Sediment contaminated with PCBs at the bottom of New Bedford Harbor may not be visible, and people may not come into direct contact with it, but it still poses a public health threat.

A new report verifies past research that PCB air pollution is a problem in the area, but this time it isolates the harbor as the primary source of the problem. In fact, airborne PCB emissions from the harbor are so high that it is the single largest source of airborne PCBs ever measured from natural waters in the U.S. and Canada.

That's according to researchers from the Boston University School of Public Health and the University of Iowa. Their new report showed that PCB levels in the air are largely due to the harbor, and not from other sources. PCBs are released from the sludge at the bottom of the harbor and escape through the water into the air.

New Bedford harbor is one of the largest PCB superfund sites in the nation, and it's been undergoing cleanup since the 1990s. However, the cleanup work has not been completed. Industry in the area used PCBs from the 1940s until the 1970s, when the chemicals were banned by the federal government.

In 2013, the EPA finalized a $366.25 million settlement with Aerovox, the main company responsible for the contamination. The agency says approximately 425,000 cubic yards of PCB-contaminated sediment has been removed from the Upper Harbor as of December 2017.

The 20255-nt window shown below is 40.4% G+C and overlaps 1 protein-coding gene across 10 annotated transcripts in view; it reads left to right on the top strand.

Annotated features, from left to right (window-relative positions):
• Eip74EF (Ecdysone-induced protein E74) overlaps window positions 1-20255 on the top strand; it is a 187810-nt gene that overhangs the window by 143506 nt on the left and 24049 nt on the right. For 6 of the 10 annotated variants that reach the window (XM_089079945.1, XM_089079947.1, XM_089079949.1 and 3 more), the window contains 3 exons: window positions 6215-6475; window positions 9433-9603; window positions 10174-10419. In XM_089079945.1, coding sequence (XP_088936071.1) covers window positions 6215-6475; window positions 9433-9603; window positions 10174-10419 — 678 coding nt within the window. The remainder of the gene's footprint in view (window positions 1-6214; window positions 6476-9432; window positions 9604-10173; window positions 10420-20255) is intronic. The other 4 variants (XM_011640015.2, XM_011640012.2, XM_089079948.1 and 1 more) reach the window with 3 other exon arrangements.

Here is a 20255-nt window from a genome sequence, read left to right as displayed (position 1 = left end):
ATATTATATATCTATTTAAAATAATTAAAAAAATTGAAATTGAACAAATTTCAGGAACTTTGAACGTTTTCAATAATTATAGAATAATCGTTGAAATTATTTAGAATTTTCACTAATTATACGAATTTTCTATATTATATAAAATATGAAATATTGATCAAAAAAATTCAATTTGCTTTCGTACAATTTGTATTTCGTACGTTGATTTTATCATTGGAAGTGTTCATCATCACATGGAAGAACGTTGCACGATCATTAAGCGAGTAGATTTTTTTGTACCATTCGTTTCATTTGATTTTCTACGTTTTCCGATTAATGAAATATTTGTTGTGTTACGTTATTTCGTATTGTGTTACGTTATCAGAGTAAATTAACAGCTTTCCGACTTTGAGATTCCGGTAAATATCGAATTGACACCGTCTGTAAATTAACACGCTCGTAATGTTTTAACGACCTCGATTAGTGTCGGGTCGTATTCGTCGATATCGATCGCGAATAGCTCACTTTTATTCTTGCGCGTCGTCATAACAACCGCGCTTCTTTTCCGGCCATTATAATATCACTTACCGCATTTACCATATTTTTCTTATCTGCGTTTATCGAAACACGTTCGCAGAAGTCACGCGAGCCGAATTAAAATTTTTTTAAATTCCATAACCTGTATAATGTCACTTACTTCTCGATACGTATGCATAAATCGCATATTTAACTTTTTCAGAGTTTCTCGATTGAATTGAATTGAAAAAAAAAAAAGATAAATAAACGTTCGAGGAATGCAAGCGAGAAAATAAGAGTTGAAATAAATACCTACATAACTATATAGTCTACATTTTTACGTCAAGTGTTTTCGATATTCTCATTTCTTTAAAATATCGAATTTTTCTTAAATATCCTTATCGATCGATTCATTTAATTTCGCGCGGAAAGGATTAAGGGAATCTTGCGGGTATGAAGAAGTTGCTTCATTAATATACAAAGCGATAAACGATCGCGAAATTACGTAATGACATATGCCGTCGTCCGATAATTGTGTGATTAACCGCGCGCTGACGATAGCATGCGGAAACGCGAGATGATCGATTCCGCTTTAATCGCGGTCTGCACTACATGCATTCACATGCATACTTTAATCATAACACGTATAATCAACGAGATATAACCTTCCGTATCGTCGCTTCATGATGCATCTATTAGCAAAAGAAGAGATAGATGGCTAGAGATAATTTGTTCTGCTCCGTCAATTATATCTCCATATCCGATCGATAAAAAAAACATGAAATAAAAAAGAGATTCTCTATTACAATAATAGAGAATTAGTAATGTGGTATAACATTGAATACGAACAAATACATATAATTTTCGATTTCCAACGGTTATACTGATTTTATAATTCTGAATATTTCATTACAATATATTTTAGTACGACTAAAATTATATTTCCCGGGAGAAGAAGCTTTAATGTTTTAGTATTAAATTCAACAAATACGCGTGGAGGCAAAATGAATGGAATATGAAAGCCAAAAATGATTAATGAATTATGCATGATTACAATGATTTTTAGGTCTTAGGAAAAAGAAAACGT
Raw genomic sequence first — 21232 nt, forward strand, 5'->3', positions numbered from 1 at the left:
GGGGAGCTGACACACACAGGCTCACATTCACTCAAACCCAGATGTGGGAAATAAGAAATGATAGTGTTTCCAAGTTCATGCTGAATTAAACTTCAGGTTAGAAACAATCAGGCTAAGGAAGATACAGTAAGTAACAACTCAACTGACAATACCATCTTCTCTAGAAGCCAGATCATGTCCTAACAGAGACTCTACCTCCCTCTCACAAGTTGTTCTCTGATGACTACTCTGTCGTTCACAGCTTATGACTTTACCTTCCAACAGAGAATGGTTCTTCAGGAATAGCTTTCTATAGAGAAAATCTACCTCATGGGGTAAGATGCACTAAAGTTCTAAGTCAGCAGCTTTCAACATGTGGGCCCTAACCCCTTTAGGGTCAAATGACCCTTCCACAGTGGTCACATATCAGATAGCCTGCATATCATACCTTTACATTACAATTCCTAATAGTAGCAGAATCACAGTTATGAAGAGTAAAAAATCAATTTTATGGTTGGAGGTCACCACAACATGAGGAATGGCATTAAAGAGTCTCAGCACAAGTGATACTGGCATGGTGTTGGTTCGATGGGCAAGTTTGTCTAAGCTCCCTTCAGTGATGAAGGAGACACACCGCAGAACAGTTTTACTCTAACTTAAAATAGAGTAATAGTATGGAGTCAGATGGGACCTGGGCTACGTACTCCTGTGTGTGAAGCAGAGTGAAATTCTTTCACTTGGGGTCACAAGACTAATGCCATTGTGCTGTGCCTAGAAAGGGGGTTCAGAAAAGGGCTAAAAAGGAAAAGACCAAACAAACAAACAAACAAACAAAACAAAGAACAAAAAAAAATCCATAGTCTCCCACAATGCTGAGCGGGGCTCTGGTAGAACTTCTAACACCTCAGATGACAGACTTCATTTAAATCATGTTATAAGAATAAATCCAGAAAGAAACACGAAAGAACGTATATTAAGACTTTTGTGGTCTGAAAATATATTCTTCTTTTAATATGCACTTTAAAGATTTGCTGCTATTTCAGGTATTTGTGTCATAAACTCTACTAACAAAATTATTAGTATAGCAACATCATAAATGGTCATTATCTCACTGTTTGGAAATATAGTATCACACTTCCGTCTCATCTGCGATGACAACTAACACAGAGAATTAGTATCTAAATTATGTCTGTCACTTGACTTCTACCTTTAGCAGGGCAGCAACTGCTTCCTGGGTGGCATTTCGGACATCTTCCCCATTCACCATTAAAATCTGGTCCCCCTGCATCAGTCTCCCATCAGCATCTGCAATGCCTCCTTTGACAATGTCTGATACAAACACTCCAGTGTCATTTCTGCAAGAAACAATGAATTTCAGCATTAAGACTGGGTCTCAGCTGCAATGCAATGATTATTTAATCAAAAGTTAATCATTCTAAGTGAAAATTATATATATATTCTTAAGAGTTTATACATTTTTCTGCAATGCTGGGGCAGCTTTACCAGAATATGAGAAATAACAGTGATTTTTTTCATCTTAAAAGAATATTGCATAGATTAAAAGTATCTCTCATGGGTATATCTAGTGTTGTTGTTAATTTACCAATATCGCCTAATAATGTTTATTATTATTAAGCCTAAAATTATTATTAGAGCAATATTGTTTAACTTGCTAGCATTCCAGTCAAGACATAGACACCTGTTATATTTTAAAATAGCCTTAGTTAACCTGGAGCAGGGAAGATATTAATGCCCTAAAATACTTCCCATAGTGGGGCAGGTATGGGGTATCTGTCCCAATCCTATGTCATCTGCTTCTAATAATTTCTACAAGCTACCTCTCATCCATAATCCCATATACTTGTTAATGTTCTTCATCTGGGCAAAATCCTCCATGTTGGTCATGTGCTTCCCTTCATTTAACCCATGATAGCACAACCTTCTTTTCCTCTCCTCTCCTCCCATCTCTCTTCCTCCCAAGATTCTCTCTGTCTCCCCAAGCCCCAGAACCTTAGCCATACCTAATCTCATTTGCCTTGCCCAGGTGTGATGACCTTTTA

PCBs are polychlorinated biphenyls, a class of chemicals linked to serious health concerns, including cancer and endocrine disruption. However, researchers added that the effects of long-term inhalation are still uncertain. They also said that the role of mudflats as a source of PCB pollution has not yet been studied.

The BU study was prompted by Hands Across the River Coalition, a community-based group that's been working on the issue for some time. Community engagement was supported by Alternatives for Community and the Environment (ACE) and Toxic Actions Center.

"Every time we went to collect the monitors from residents' homes, we were faced with the same question" 'Should I be worried?' said Claire Miller of Toxics Action Center. "Exposure is a 24/7 reality for folks living near the harbor, and this study is an important step forward."

WBSM is seeking more information on the implications of the study.

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